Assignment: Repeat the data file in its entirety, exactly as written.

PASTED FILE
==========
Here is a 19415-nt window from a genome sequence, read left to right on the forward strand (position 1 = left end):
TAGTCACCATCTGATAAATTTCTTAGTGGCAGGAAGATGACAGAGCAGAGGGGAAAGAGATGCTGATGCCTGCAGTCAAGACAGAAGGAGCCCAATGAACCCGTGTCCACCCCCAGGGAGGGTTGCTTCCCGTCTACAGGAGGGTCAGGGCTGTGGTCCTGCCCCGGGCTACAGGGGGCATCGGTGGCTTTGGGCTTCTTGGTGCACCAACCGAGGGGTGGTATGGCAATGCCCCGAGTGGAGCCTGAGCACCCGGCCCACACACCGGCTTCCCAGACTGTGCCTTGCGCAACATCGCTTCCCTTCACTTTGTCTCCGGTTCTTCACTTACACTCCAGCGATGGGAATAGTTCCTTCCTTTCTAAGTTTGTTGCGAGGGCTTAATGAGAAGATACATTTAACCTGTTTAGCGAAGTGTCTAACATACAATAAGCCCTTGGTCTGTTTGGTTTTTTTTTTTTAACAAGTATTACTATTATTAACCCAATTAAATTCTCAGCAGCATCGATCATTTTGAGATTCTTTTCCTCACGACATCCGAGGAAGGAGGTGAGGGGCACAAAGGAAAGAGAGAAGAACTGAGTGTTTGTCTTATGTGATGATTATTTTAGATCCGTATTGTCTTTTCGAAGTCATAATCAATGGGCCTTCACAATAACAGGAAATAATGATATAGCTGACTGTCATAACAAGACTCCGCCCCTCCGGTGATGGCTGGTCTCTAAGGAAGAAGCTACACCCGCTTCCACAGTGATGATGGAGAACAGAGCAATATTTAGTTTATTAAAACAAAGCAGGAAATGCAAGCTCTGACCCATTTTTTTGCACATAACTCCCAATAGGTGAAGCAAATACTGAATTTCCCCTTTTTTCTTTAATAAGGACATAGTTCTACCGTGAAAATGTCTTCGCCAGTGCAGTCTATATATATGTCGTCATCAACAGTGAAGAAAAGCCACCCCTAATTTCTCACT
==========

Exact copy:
Here is a 19415-nt window from a genome sequence, read left to right on the forward strand (position 1 = left end):
TAGTCACCATCTGATAAATTTCTTAGTGGCAGGAAGATGACAGAGCAGAGGGGAAAGAGATGCTGATGCCTGCAGTCAAGACAGAAGGAGCCCAATGAACCCGTGTCCACCCCCAGGGAGGGTTGCTTCCCGTCTACAGGAGGGTCAGGGCTGTGGTCCTGCCCCGGGCTACAGGGGGCATCGGTGGCTTTGGGCTTCTTGGTGCACCAACCGAGGGGTGGTATGGCAATGCCCCGAGTGGAGCCTGAGCACCCGGCCCACACACCGGCTTCCCAGACTGTGCCTTGCGCAACATCGCTTCCCTTCACTTTGTCTCCGGTTCTTCACTTACACTCCAGCGATGGGAATAGTTCCTTCCTTTCTAAGTTTGTTGCGAGGGCTTAATGAGAAGATACATTTAACCTGTTTAGCGAAGTGTCTAACATACAATAAGCCCTTGGTCTGTTTGGTTTTTTTTTTTTAACAAGTATTACTATTATTAACCCAATTAAATTCTCAGCAGCATCGATCATTTTGAGATTCTTTTCCTCACGACATCCGAGGAAGGAGGTGAGGGGCACAAAGGAAAGAGAGAAGAACTGAGTGTTTGTCTTATGTGATGATTATTTTAGATCCGTATTGTCTTTTCGAAGTCATAATCAATGGGCCTTCACAATAACAGGAAATAATGATATAGCTGACTGTCATAACAAGACTCCGCCCCTCCGGTGATGGCTGGTCTCTAAGGAAGAAGCTACACCCGCTTCCACAGTGATGATGGAGAACAGAGCAATATTTAGTTTATTAAAACAAAGCAGGAAATGCAAGCTCTGACCCATTTTTTTGCACATAACTCCCAATAGGTGAAGCAAATACTGAATTTCCCCTTTTTTCTTTAATAAGGACATAGTTCTACCGTGAAAATGTCTTCGCCAGTGCAGTCTATATATATGTCGTCATCAACAGTGAAGAAAAGCCACCCCTAATTTCTCACT